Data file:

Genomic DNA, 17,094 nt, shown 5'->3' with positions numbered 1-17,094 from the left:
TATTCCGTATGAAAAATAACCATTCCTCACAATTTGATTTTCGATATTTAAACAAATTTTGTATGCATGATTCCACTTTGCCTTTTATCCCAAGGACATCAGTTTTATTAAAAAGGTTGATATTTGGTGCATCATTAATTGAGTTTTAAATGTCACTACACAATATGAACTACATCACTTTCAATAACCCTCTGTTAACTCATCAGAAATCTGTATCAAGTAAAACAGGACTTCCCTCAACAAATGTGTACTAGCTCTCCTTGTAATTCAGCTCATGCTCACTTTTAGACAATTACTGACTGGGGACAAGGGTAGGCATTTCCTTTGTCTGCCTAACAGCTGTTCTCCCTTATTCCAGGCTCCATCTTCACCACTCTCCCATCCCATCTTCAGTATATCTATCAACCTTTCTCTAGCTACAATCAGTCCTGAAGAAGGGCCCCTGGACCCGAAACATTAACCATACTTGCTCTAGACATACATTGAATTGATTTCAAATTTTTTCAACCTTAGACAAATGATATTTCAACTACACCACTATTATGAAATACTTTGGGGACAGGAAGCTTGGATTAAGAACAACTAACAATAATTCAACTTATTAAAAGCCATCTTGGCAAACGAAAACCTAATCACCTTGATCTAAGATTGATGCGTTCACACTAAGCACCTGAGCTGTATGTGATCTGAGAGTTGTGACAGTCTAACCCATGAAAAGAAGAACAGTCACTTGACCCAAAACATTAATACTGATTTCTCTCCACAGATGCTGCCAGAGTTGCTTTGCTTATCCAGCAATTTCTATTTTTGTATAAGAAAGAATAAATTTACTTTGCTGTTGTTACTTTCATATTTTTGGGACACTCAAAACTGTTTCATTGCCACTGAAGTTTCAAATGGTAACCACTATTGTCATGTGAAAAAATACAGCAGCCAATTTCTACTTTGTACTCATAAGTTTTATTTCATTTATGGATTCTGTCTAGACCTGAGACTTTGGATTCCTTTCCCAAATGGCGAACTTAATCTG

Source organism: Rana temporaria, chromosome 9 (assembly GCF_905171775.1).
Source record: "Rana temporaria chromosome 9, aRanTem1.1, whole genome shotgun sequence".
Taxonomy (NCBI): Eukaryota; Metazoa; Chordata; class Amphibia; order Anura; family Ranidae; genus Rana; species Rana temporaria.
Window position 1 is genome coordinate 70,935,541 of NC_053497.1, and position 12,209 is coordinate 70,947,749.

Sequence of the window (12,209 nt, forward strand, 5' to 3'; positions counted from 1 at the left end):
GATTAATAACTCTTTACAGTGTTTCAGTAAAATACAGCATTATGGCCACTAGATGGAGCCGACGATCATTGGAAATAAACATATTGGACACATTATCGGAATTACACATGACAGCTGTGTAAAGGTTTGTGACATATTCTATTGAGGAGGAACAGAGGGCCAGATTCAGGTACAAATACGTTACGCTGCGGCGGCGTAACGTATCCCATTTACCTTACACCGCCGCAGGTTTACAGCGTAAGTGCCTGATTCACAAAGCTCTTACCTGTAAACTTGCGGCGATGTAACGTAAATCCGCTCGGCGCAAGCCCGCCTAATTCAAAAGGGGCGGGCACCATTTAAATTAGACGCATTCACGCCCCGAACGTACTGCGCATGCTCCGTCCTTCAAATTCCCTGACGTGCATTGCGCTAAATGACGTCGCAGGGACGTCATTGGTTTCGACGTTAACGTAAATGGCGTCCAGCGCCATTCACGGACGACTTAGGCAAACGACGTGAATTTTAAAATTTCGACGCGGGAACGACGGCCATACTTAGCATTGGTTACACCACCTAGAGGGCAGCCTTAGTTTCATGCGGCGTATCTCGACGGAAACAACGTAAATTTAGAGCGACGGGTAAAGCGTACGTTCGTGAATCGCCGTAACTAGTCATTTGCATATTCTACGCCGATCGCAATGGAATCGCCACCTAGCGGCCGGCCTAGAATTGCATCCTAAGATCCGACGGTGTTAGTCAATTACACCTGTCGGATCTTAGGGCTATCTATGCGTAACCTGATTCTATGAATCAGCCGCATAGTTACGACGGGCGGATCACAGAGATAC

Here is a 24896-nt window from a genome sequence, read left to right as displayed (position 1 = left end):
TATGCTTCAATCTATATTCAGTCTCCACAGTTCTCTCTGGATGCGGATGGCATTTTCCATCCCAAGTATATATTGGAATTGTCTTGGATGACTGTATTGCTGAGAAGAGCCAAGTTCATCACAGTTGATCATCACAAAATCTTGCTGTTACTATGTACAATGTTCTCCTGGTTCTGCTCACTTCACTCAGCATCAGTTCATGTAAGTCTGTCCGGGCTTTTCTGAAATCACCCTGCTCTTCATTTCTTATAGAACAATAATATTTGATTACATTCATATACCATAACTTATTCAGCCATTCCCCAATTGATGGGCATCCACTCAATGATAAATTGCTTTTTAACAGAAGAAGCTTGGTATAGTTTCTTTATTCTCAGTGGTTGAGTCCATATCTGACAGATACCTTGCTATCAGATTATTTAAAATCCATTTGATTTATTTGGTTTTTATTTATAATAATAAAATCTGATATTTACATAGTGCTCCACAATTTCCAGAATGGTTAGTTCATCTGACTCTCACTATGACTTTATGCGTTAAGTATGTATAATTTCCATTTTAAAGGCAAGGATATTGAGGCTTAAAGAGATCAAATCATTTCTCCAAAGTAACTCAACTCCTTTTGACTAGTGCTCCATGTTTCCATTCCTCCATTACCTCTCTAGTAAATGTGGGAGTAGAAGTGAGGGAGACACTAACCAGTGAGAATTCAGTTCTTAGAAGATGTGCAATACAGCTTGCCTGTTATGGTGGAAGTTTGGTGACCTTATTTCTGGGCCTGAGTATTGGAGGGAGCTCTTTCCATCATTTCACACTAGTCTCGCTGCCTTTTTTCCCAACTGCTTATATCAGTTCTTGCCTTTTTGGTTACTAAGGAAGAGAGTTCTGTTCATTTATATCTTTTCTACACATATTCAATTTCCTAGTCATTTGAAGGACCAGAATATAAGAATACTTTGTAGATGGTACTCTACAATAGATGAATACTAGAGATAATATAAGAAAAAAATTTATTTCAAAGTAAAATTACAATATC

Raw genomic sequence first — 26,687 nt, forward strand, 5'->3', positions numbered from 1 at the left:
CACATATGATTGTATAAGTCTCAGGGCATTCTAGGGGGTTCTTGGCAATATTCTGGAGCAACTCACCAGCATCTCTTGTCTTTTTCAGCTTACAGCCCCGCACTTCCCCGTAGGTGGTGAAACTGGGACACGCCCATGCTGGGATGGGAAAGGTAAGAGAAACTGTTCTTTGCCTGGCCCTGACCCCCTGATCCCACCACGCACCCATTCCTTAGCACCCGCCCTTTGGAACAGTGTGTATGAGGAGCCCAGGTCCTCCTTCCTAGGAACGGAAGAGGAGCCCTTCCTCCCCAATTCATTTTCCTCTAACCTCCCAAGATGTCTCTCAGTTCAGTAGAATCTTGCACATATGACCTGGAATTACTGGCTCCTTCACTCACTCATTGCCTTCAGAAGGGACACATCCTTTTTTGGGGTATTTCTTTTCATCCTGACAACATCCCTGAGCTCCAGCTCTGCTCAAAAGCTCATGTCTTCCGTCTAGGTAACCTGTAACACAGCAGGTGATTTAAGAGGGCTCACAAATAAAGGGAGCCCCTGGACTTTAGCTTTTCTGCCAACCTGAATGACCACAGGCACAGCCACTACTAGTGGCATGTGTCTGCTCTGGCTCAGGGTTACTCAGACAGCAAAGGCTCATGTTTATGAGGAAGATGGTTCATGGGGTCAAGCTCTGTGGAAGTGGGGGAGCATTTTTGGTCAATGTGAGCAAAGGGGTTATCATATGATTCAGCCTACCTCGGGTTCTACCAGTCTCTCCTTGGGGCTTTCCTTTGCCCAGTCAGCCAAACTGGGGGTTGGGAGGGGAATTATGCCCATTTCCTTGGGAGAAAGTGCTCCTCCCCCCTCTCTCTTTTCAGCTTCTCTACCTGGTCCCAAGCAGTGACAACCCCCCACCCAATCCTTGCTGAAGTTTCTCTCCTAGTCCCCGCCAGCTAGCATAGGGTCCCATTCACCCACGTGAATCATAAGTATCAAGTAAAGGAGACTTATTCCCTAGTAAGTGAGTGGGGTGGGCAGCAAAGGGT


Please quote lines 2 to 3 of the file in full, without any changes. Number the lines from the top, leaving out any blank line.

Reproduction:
TATTCCGTATGAAAAATAACCATTCCTCACAATTTGATTTTCGATATTTAAACAAATTTTGTATGCATGATTCCACTTTGCCTTTTATCCCAAGGACATCAGTTTTATTAAAAAGGTTGATATTTGGTGCATCATTAATTGAGTTTTAAATGTCACTACACAATATGAACTACATCACTTTCAATAACCCTCTGTTAACTCATCAGAAATCTGTATCAAGTAAAACAGGACTTCCCTCAACAAATGTGTACTAGCTCTCCTTGTAATTCAGCTCATGCTCACTTTTAGACAATTACTGACTGGGGACAAGGGTAGGCATTTCCTTTGTCTGCCTAACAGCTGTTCTCCCTTATTCCAGGCTCCATCTTCACCACTCTCCCATCCCATCTTCAGTATATCTATCAACCTTTCTCTAGCTACAATCAGTCCTGAAGAAGGGCCCCTGGACCCGAAACATTAACCATACTTGCTCTAGACATACATTGAATTGATTTCAAATTTTTTCAACCTTAGACAAATGATATTTCAACTACACCACTATTATGAAATACTTTGGGGACAGGAAGCTTGGATTAAGAACAACTAACAATAATTCAACTTATTAAAAGCCATCTTGGCAAACGAAAACCTAATCACCTTGATCTAAGATTGATGCGTTCACACTAAGCACCTGAGCTGTATGTGATCTGAGAGTTGTGACAGTCTAACCCATGAAAAGAAGAACAGTCACTTGACCCAAAACATTAATACTGATTTCTCTCCACAGATGCTGCCAGAGTTGCTTTGCTTATCCAGCAATTTCTATTTTTGTATAAGAAAGAATAAATTTACTTTGCTGTTGTTACTTTCATATTTTTGGGACACTCAAAACTGTTTCATTGCCACTGAAGTTTCAAATGGTAACCACTATTGTCATGTGAAAAAATACAGCAGCCAATTTCTACTTTGTACTCATAAGTTTTATTTCATTTATGGATTCTGTCTAGACCTGAGACTTTGGATTCCTTTCCCAAATGGCGAACTTAATCTG

Source organism: Rana temporaria, chromosome 9 (assembly GCF_905171775.1).